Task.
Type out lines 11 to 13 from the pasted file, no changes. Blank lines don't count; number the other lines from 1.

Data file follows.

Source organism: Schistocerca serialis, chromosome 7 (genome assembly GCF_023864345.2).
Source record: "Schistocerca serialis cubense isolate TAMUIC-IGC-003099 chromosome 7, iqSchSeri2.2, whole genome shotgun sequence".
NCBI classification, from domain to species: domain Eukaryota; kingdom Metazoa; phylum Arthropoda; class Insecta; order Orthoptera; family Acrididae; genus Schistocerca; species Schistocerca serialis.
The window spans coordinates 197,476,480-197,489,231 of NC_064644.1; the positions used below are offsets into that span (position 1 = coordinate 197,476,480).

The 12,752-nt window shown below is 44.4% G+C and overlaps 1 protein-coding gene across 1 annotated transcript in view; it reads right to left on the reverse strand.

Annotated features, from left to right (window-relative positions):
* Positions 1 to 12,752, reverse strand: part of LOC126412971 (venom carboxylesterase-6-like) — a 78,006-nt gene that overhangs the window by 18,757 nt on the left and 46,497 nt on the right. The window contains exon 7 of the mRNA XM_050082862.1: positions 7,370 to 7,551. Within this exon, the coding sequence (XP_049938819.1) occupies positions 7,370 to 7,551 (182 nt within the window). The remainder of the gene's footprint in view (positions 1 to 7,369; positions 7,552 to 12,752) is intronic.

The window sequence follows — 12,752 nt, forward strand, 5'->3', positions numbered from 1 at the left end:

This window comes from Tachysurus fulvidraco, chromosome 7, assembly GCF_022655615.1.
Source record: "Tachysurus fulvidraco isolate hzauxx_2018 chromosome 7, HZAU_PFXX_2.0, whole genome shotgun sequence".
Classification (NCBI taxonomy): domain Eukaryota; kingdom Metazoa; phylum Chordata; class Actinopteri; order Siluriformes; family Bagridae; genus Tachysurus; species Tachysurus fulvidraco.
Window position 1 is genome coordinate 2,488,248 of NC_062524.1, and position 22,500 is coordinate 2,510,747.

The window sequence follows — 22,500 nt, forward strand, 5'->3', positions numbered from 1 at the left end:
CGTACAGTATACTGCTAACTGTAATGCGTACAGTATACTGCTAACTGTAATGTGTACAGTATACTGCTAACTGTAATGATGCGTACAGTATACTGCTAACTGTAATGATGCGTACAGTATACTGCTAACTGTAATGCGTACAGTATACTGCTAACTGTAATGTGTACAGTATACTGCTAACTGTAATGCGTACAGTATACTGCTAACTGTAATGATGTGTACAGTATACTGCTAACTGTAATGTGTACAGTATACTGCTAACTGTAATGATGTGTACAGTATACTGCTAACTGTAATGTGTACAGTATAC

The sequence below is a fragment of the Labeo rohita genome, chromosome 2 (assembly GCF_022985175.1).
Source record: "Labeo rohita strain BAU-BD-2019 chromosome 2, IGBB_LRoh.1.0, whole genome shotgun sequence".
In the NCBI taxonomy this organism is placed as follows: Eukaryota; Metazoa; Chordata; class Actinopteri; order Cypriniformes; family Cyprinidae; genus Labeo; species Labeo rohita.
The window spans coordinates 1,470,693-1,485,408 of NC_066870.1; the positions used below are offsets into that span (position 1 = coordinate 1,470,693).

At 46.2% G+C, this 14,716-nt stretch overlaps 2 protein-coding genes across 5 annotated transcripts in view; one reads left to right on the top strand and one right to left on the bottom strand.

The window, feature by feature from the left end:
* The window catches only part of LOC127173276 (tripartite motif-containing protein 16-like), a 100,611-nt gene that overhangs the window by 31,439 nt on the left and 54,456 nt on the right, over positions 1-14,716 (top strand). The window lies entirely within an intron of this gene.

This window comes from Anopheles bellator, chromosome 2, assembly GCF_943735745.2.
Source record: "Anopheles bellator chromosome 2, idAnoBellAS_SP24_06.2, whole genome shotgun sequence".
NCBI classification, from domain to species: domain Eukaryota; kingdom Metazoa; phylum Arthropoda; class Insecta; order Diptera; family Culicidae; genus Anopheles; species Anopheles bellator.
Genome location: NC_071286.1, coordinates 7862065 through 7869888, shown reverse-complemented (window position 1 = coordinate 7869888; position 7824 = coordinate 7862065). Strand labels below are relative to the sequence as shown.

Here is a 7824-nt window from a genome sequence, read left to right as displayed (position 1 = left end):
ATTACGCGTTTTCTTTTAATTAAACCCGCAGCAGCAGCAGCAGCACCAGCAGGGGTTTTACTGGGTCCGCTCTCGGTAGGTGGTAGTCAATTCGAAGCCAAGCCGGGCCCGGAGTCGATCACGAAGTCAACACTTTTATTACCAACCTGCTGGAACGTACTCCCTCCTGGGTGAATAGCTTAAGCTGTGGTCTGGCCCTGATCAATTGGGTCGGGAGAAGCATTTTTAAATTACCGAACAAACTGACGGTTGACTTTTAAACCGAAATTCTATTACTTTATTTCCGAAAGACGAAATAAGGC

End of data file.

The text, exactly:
Classification (NCBI taxonomy): domain Eukaryota; kingdom Metazoa; phylum Chordata; class Actinopteri; order Siluriformes; family Bagridae; genus Tachysurus; species Tachysurus fulvidraco.
Window position 1 is genome coordinate 2,488,248 of NC_062524.1, and position 22,500 is coordinate 2,510,747.

The window sequence follows — 22,500 nt, forward strand, 5'->3', positions numbered from 1 at the left end: